combined with the fact that the company having the work done is in business to make money and not to provide
the safest of workplaces, means that usually the quick cheap way is chosen. Similarly, for the worker, in most
cases the choice will be to use the “quick and easy” way rather than the correct way because the correct way
means more work for the worker with the added risk of being reprimanded for working too slowly.
Part of the reason the workers choose the “quick and easy way” is that when it comes to health hazards, they
are not aware of the hazard, they have not been educated about it, typically they cannot see the effect imme-
diately (much like cigarette smoking), and they do not think about how difficult life will be later in time when
have developed lung disease or some form of cancer from their work exposures. In some case management is
also unaware of a specific health hazard associated with a work activity (like burning a protective coating off a
piece of metal). This is where the occupational health and environmental health professionals come into the pic-
ture. Their job is to “anticipate, recognize, evaluate, and control” workplace and environmental health hazards
that may affect the workers or the general population. In this case we are talking primarily about workers, so it is
the occupational health professionals (typically referred to professionally as either Occupational Hygienists or
Industrial Hygienists depending on what country you are located in) that need to act to protect the workers. They
can only do this to the extent that they are aware of the potential health hazards. This paper discusses some as-
pects of a poorly understood worker health problem that may result from the burning of coatings prior to, or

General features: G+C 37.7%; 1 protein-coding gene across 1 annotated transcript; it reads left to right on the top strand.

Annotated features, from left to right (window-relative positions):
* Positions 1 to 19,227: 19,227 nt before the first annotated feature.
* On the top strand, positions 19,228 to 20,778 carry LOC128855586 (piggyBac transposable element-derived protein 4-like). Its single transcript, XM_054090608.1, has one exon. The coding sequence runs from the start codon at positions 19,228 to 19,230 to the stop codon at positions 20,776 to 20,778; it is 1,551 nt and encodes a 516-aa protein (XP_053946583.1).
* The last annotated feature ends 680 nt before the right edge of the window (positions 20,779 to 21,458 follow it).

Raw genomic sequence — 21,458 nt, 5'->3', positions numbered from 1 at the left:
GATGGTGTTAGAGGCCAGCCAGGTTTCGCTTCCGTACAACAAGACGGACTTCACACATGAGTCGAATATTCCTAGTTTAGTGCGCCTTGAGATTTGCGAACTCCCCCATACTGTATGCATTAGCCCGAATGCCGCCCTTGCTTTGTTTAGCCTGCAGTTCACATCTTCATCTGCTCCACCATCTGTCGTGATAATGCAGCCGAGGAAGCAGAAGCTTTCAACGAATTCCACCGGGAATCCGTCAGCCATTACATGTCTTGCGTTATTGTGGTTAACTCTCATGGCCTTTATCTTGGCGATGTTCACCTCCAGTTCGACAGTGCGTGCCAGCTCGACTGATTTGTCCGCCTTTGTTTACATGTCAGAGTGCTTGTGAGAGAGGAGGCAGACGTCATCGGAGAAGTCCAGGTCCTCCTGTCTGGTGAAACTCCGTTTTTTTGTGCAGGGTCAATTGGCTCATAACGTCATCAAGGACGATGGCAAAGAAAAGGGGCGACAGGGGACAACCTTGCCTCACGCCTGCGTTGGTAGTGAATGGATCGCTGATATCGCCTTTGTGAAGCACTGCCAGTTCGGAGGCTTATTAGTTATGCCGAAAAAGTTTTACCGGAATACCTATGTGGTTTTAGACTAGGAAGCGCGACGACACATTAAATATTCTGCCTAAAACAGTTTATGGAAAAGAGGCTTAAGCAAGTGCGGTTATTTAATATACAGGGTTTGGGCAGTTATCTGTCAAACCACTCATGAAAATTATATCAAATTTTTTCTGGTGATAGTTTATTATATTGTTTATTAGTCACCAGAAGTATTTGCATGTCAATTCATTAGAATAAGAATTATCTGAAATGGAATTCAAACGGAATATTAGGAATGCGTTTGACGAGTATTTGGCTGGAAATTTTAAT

This health hazard initially came to our attention when the supervisor of a painting line in a railroad car manu-
facturing facility presented at an occupational health clinic complaining of severe respiratory distress. His
symptoms were initially diagnosed as asthma, later to occupational asthma, and then to isocyanate exposure re-
lated occupational asthma. The third diagnosis was assumed because during further medical evaluation and in-
dustrial hygiene investigation, it was determined that some of the paints he was exposed to on the paint line
were isocyanate based. At this point he was sent to a pulmonary medicine specialist who tested him for an aller-
gic reaction to isocyanates, and it was found that he was NOT allergic to isocyanates. This led to further testing,
which eventually determined that he was allergic to phthalic anhydride. Phthalic anhydride (sometimes referred
to as phthalic acid anhydride) is known to be a pulmonary irritant and is capable of causing hypersensitivity
pneumonitis (which has many symptoms in common with isocyanate related occupational asthma). This then led
to a final diagnosis of hypersensitivity pneumonitis secondary to pthtallic anhydride exposure. The only problem
with the diagnosis was the source of exposure. There was no phthalic anhydride in the paint being used in the
paint shop. Here again is where the industrial hygienist enters the picture. When a worker is diagnosed with a
disease thought to be work related, it is their job to determine the source of exposure and to implement control
measures that will eliminate or at least significantly reduce exposures.
T. Stobbe, R. Westra
Industrial hygiene follow up consisted of a series of worksite visits to evaluate possible exposure sources, and
a series of interviews with the injured person and his co-workers. during this process, it was determined that the
day before becoming ill, the man had used an oxyacetylene welding torch to burn the paint of a large section of
a railroad car. This was done because the paint had not cured properly, and a repaint was needed. The quickest
way to get the old paint off was to burn it off. The work was done outside on a side rail away from the building.
The man was working alone and he was not wearing a respirator. (No one saw a need to use a respirator because
burning paint is a common industrial process, it was being done outside where there was presumed to more than
adequate ventilation, and no one was aware of the possible health hazard.)
A literature search quickly revealed that little was published about the combustion products created by burn-
ing epoxy and/or polyurethane paints and coatings. The situation at hand was a one-off event, so there was no
easy way to duplicate it at work. Thus, there was no immediate follow up. There was receiving medical treat-
ment but he due to his respiratory problems, he was deemed medically unable to work and placed on long term